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Colds and Flu: A Natural Approach

Written by Dr Arien van der Merwe (medical doctor, author and specialist integrative medicine consultant)

Most of us get a feeling of impending doom as winter approaches – those colds and bouts of flu seem inevitable! Following are quick tips to help you cope. 

LOOK AFTER YOURSELF

Stay in bed for a few days. You will recover a lot sooner. Listen to your body, and rest a while. Your immune system is exhausted, too tired to fight the foreign invaders, because of your hectic lifestyle. So take a break and relax. Don’t exercise while you’re sick or during the recovery phase – it might strain your heart and lungs. Your body is fighting a viral war, so help it!

Drink lots of fluids – filtered water, fresh fruit and vegetable juice or soup, with some chicken broth for tender love and nourishment!

Put some eucalyptus or peppermint oil in boiling water in a bowl, drape a towel over your head and inhale the steam. This will loosen the phlegm and hydrate the mucosal lining of the airways, while disinfecting them at the same time. Other aromatherapy oils to try are lavender, grapefruit, rosemary and tea tree oil (put a few drops in a burner or in the bath, or use in a carrier oil for a soothing back and shoulder massage).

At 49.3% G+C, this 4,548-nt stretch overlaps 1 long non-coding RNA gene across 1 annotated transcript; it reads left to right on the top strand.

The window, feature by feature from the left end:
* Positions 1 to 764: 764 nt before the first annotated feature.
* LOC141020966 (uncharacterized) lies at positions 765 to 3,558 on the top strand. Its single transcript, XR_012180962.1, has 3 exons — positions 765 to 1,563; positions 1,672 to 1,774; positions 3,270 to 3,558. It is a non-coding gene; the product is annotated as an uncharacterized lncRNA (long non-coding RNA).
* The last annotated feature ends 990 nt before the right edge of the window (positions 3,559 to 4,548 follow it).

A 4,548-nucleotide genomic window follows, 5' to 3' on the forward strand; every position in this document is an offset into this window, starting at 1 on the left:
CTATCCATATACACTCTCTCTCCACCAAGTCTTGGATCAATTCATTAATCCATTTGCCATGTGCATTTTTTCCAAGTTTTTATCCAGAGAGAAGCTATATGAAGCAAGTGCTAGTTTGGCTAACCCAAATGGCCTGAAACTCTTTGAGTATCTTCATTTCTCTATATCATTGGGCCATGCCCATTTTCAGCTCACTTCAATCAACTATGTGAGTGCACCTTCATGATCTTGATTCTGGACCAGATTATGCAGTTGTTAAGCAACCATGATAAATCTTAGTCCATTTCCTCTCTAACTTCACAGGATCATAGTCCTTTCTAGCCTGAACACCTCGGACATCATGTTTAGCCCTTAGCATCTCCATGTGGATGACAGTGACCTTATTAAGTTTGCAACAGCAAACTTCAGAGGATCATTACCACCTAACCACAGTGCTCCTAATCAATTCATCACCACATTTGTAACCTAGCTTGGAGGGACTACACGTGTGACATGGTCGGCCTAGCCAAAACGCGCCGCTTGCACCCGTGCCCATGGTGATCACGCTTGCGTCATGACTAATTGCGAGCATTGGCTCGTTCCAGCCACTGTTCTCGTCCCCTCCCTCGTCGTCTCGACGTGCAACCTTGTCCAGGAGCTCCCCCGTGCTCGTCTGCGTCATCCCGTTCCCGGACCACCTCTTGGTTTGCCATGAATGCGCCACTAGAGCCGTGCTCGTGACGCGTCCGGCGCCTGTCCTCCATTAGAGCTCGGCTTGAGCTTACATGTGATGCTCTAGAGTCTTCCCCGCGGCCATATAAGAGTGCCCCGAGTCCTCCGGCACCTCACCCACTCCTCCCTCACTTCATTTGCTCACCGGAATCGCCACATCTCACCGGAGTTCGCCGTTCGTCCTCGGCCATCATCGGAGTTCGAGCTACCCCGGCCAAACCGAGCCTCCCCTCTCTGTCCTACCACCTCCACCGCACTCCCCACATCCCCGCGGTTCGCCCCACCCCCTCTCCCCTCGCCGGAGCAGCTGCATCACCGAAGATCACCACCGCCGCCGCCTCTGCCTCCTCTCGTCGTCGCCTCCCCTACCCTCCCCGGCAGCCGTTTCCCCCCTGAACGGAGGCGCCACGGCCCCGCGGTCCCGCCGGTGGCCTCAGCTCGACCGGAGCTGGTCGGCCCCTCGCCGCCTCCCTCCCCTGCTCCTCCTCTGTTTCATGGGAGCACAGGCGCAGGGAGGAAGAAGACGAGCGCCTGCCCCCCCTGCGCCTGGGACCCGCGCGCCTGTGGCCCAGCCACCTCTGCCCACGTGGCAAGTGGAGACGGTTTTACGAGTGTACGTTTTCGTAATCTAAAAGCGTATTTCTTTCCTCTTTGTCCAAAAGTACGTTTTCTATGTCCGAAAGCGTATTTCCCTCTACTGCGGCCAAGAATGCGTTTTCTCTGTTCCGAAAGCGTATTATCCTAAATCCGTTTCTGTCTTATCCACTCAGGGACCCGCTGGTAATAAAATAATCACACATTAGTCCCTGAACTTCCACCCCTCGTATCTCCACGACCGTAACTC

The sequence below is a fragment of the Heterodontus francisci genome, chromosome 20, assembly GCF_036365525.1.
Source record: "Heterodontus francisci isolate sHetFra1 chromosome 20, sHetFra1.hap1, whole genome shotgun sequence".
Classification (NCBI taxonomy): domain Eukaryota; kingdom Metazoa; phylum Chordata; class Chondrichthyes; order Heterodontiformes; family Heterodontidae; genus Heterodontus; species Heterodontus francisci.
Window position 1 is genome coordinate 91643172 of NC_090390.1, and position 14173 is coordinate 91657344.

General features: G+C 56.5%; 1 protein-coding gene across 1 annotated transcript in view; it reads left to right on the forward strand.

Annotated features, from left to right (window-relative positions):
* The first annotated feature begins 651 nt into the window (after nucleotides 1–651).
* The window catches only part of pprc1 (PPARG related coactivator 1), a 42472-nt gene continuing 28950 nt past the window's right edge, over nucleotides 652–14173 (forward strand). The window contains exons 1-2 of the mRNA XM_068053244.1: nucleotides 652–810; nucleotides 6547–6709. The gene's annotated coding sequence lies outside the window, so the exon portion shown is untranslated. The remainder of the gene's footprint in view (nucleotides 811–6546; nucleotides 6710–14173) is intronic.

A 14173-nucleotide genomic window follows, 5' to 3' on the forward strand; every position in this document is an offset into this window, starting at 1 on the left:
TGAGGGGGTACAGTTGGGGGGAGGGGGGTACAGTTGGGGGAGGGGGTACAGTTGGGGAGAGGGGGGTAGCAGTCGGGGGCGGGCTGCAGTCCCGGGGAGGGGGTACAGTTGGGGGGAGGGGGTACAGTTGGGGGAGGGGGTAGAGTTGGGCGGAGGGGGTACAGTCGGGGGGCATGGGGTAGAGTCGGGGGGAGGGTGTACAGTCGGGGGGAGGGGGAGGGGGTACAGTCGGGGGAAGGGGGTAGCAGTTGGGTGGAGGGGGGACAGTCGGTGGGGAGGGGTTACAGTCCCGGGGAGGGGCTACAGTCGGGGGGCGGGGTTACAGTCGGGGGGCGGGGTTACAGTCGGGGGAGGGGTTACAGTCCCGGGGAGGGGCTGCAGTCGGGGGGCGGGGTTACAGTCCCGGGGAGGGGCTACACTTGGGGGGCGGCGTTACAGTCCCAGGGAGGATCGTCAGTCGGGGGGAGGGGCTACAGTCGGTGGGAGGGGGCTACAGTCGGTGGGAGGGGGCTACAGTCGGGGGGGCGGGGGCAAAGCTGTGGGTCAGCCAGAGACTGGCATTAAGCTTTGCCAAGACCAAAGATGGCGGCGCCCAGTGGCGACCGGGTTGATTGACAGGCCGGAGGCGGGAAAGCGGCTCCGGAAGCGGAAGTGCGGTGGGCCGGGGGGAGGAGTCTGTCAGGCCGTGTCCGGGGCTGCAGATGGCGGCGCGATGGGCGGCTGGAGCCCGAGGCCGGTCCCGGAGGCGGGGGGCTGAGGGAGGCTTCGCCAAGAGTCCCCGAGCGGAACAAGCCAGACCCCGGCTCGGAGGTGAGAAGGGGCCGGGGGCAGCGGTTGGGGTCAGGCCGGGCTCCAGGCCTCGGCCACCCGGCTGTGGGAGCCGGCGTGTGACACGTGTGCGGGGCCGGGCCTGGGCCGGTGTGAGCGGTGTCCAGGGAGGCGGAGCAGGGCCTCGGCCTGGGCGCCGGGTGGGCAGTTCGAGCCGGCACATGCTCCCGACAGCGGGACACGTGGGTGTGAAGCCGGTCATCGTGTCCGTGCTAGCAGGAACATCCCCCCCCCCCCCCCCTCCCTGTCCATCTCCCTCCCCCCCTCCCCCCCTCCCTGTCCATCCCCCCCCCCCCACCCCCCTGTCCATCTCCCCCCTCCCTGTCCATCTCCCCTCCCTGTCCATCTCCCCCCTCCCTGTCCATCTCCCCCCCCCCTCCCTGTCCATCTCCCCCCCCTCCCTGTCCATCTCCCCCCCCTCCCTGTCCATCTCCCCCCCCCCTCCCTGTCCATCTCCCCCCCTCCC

Increase your intake of vitamin A to 10 000 IU a day and vitamin C to 1 000 – 2 000 mg a day in divided doses. Once you are feeling better, return to the normal maintenance level of your antioxidant combination.

USE MEDICINAL HERBS

Herbs like garlic, echinacea and golden seal are natural ‘antibiotics’, active against viruses, bacteria and even fungi. They are also decongestants that dry the mucosal linings in a gentle way. They do not have side-effects. They actually support the immune system. Double-blind placebo-controlled studies suggest that Echinacea purpurea not only shortens the duration of colds and flu while also making them less severe, it also actually stops a cold that is just starting.

Other herbs used in the natural treatment of colds and flu are astragalus, lime blossom, sage, elder flower, thyme and liquorice root. Most of these herbs reduce mucus, help the mucosal lining to recover more quickly after infection, and are also effective against viruses, bacteria, fungi and parasites. Most of them also strengthen the immune system. Garlic and mustard both have a high content of the amino acid N-acetylcysteine, which makes them very effective in reducing mucus in colds and flu. Turmeric contains curcumin, which has a strong antiviral and anti-inflammatory effect.

Wild cherry bark is often used to treat an irritating, persistent cough that keeps you awake at night. It’s also good for people who suffer from chronic bronchitis, and for whooping cough. Pineapple extract (containing the enzyme bromelain) is a potent anti-inflammatory with mucolytic (to break down mucus) and antibacterial properties. It also improves the efficacy of prescription antibiotics and reduces infection of the sinuses and bronchial tubes.

Quercetin, one of the bioflavonoids, accelerates the recovery of the mucosa after infection. It also has anti-inflammatory, antihistamine, decongestant and antiviral effects. Ginkgo biloba will help for winter hands and feet.

Feverfew (Chrysanthemum parthenium) has been used for thousands of years as a fever-reducing substance and painkiller. It is also helpful for migraine and muscle spasm. People who are taking anticoagulants such as warfarin and aspirin should be careful when using feverfew and come off it gradually to avoid rebound blood clotting.